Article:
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A MARVEL

Black Panther is already the 10th highest-grossing film ever in the US

A general view of the entrance for the premiere of "Black Panther" in Los Angeles, California, U.S., January 29, 2018. REUTERS/Mario Anzuoni - RC1834627D10
Reuters/Mario Anzuoni
Theatrical numbers.
  • Amy X. Wang
By Amy X. Wang

Reporter

This article is more than 2 years old.

The newest addition to the Marvel Cinematic Universe is quickly—very quickly—becoming its most lucrative. Black Panther‘s opening weekend in the US and Canada in February was the fifth-largest domestic debut ever. And now, after only 17 days of being in theaters, it is already the 10th-highest-grossing film ever in North America.

Variety reports today that the Disney-Marvel film has topped $501.1 million, making it the second-highest grossing Marvel film of all time at the domestic box office (only needing to surpass the 2012 blockbuster The Avengers, which brought in $623 million) and giving it a fair shot at soaring past other giants on the list, like Star Wars: The Last Jedi and Titantic. According to Box Office Mojo, the top 10 currently stand as such:

RankFilmDomestic grossYear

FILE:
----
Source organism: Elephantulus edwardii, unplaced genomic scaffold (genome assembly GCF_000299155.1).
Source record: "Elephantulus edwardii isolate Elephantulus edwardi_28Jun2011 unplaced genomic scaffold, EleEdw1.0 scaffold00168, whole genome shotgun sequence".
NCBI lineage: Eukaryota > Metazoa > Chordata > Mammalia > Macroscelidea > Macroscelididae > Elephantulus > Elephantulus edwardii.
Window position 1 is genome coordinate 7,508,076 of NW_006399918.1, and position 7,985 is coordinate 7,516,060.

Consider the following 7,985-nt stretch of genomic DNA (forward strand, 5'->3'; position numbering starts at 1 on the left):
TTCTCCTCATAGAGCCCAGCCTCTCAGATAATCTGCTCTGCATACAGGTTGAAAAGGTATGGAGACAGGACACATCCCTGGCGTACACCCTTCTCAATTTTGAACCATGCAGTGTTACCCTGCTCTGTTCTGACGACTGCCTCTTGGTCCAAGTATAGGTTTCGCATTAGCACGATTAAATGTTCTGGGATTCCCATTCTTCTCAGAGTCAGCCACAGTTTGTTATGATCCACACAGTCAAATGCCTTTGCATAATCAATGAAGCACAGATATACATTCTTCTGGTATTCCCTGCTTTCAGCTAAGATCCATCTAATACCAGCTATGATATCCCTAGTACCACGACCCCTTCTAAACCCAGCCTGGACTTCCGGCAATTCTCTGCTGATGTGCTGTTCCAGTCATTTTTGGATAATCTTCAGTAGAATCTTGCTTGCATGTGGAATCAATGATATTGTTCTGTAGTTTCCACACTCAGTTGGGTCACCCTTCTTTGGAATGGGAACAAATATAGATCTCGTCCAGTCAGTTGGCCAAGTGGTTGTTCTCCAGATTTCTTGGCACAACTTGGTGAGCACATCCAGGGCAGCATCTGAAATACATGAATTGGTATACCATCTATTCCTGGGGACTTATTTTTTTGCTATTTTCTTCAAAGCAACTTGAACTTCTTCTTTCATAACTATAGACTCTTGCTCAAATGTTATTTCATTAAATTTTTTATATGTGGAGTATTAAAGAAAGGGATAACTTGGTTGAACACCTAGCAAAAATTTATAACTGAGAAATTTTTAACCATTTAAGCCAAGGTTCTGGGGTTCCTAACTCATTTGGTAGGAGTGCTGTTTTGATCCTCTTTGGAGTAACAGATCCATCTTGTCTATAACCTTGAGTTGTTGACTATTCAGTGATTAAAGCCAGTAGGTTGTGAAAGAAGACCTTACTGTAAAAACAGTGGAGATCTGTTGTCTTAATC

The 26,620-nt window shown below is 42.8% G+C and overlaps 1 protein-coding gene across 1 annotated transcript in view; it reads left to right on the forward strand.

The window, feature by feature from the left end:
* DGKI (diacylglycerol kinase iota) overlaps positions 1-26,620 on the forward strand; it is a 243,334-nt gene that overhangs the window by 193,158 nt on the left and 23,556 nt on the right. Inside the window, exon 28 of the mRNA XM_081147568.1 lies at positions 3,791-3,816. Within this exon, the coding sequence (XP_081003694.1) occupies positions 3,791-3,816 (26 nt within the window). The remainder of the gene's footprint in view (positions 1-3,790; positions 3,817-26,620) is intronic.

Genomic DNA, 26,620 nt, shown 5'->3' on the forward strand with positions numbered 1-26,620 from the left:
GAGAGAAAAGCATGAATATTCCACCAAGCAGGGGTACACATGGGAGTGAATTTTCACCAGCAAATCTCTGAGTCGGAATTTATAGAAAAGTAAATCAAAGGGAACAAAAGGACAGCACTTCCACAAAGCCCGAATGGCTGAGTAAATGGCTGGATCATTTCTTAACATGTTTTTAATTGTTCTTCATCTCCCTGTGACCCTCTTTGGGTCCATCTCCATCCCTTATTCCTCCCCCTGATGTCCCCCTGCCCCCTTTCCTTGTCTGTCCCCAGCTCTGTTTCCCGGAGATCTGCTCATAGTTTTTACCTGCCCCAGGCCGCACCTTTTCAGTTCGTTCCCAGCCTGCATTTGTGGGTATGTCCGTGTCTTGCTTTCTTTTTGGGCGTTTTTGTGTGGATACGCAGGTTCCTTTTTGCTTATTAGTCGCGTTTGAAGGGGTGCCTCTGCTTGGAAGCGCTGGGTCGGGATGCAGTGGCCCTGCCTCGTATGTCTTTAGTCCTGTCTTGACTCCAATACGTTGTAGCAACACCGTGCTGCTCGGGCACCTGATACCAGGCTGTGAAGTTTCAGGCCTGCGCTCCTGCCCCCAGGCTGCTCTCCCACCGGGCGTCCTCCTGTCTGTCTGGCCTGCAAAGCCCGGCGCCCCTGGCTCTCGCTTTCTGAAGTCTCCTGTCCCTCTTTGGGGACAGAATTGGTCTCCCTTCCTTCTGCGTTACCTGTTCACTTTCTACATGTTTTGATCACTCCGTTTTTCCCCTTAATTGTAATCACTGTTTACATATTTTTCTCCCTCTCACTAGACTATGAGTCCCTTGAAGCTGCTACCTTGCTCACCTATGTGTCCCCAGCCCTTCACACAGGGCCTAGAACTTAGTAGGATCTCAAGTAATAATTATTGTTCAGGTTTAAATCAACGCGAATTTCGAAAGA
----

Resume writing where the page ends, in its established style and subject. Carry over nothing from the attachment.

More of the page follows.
1Star Wars: The Force Awakens$936,662,2252015
2Avatar$760,507,6252009
3Titanic$659,363,9441997
4Jurassic World$652,270,6252015
5Marvel’s The Avengers$623,357,9102012
6Star Wars: The Last Jedi$619,117,6362017
7The Dark Knight$534,858,4442008
8Rogue One: A Star Wars Story$532,177,3242016
9Beauty and the Beast (2017)$504,014,1652017
10Black Panther$501,105,0372018

Black Panther, which premiered Feb. 16 to no small amount of pre-release anticipation, is being lauded by critics for its representation of black characters and talent both on- and off-camera. Its particular timeliness—dropping into theaters at a moment when America’s racial tensions have intensified in the Donald Trump era—is also, no doubt, helping its boom at the box office. Black activists are using the film to anchor a political movement, too: An initiative called #WakandaTheVote is using screenings of the film to push for nationwide voter registration.

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